Published on the 01/05/2017 | Written by Donovan Jackson
Hadoop inventor pegs ‘big data’ back to ‘modern data infrastructure’…
Is it really big data, or is it just ‘data’, is a question which Doug Cutting is ideally positioned to answer. After all, he co-designed Hadoop, the distributed file system synonymous with ‘big data’ which is now owned by the Apache Software Foundation, and famously named it after his son’s toy elephant.
“Just calling it ‘data’ is very much the trend. But one of the salient features when this was a new breed of technology with distributed systems was that they could scale much further; the applications for analysis which would deliver the most dramatic benefits were always those which could not scale [until the big data concept came along], so there was a strong focus on size there,” Cutting explained.
There is slightly more to it, too, which Cutting was happy to admit with some levity. “We also wanted to distinguish it, of course. But now it’s fair to say that what we are seeing now is just modern data infrastructure.”
These days, Cutting is chief information architect at Cloudera, unsurprisingly a provider of Hadoop software, support and services. Cloudera has offices in Australia and New Zealand, and Cutting was over this way to meet with customers and do what he does best, which is to advocate for the use of data to solve business problems.
In any event, sometimes simple questions deliver the best insights. Asked what the big deal is with big data, Cutting said the headlines, excitement and interest isn’t hype. “Hype is in excess of reality; the excitement around big data is appropriate,” he declared; well, he would say that, wouldn’t he?
But, continued Cutting, “What’s behind it is a transition towards things being more digital throughout society, the economy and government. We are seeing that more and more people can afford to and are finding value in using digital devices; these things leave tracks which can be collected and which becomes the eyes and ears on what customers are doing.”
The latter bit may sound a little creepy, until you bear in mind that those ‘tracks’, and the analysis thereof, are precisely what gives companies the ability to tailor products and services in ‘mass personalisation’ efforts. It’s what lets Google be helpful with its traffic and other suggestions, or what helps Amazon sell you something else you probably hadn’t realised you wanted (until laying eyes on it). It’s what banks and telcos want to be able to do to provide you with the services you need, but never realised you wanted. Governments, too, want in on the action, in the way that governments everywhere like to creep further and further into the lives of citizens.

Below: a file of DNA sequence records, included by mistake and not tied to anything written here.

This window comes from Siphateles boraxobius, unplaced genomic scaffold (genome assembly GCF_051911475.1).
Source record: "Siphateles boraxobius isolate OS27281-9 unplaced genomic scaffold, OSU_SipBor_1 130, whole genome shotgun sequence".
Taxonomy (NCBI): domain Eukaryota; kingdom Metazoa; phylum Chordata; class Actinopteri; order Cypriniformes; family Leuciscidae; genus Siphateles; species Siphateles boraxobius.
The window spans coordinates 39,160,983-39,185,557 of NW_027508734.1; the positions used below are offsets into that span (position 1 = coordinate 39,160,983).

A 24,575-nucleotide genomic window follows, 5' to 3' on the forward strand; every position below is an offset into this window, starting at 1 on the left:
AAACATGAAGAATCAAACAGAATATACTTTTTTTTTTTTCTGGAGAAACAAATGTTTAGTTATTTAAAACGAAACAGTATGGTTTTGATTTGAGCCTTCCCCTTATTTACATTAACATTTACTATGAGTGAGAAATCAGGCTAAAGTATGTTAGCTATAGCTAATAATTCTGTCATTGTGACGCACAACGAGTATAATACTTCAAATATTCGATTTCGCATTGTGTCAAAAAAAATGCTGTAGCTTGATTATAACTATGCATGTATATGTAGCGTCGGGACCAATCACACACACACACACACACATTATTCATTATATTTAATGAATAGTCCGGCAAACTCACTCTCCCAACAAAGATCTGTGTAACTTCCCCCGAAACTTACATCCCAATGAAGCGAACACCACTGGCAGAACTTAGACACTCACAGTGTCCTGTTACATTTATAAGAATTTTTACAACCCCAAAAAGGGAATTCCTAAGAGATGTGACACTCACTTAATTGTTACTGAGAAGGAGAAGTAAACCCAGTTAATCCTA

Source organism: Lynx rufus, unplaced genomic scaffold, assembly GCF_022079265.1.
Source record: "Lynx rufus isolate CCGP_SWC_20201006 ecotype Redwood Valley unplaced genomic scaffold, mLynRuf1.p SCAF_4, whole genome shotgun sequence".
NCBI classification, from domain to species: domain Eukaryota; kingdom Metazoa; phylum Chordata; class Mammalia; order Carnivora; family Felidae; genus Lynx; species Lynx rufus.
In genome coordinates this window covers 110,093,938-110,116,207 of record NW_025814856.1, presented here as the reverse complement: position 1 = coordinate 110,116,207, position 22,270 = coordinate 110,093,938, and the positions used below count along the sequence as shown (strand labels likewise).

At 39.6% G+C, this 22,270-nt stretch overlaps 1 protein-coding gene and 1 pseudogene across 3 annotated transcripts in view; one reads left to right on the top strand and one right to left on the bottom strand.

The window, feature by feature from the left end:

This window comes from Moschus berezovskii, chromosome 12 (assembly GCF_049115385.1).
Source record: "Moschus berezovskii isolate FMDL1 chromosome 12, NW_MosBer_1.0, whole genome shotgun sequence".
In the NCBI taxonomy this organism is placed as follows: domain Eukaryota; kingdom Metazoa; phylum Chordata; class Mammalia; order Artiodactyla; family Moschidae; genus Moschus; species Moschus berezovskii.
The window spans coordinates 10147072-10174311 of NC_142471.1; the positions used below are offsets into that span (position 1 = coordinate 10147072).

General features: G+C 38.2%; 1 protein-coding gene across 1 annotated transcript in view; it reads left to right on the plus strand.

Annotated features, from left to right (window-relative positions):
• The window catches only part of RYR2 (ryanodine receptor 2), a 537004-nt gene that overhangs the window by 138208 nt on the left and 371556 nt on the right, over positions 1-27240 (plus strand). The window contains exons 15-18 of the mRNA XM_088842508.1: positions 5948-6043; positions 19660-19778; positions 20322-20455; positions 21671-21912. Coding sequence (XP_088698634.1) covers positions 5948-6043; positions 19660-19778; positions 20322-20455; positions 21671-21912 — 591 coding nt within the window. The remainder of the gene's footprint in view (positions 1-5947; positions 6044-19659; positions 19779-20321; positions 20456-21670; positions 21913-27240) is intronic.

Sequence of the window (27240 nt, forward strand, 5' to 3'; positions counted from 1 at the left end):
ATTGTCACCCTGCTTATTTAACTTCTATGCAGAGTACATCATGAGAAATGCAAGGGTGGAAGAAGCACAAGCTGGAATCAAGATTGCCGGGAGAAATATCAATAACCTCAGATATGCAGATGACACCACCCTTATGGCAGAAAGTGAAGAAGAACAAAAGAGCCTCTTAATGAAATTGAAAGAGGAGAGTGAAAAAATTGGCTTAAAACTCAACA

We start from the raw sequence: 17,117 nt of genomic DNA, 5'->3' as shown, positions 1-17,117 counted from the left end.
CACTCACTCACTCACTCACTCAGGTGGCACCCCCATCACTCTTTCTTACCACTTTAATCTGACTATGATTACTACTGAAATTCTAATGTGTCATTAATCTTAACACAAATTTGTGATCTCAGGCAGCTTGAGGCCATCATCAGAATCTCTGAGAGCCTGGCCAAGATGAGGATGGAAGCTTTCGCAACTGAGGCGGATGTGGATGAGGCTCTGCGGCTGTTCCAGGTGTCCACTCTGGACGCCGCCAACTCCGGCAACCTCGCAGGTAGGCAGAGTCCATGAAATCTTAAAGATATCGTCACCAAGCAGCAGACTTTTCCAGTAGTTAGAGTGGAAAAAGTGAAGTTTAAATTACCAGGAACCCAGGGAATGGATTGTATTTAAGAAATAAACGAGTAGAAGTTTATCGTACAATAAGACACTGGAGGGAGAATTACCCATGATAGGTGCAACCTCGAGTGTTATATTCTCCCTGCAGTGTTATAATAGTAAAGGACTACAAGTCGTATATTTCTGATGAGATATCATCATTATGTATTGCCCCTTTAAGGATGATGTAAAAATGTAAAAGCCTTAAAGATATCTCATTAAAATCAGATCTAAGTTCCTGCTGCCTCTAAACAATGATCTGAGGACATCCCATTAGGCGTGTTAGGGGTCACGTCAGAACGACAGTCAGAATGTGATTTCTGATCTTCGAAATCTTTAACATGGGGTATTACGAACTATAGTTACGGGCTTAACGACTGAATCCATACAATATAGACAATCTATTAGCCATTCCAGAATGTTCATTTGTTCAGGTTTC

“If you are going to remain competitive, improve and grow,” – service providers, that is, “then you need to know what your customers are doing, keep track, learn to analyse and harness information. That’s the trend towards a digitised economy and society,” said Cutting.
With his mention of things going digital, we wanted to know his view on digital transformation; after all, among the jaded members of tech society, there is a perception that anything from an infrastructure project to an ERP implementation can be characterised as ‘digital transformation’. It has practically become a synonym for ‘IT project’.
“Well, the nature of things is changing,” Cutting countered. “For decades, the IT organisation was running certain aspects of the business, like the back end, and that’s been digital for a long time now. However, ‘digital’ now pervades every aspect of the business. It’s no longer a narrow thing [run by techies] but a general capability. And instead of experts to run business systems, we’re moving to where things are more self-serve, where people in sales or marketing for example are using systems directly in coordination with other parts of the organisation.”
Digital organisations, he said, don’t have the strongly centralised IT of the past; IT is not so much ‘running the show’, but coordinating guidelines.
The use cases for big data – or just data, as we can now return to calling it – are diverse, he said, but what stands out is the results which are possible when professionals are given tools that they can use to solve problems they understand. That includes groups like nurses or cancer researchers; he said among the best use cases he has seen was nurses in a paediatric ward who spontaneously started using data gathered from the treatment regimes of premature babies to determine which interventions caused most stress and which were more likely to deliver positive outcomes.
Which is why, Cutting said, that despite the concerns of ‘industry’ around skills shortages, he does not see this as a major problem. “It is not something we worry about. There are people out there who know what the problems are within their industries and now we have the tools to help them attack those problems.”
The trick, he said, is to create useable tools which rapidly demonstrate their ability to add value. “Once people have those sorts of things, they are hungry for more. Some training is obviously important, but generally, people are good at figuring out how things like data analytics can help them get their jobs done better.”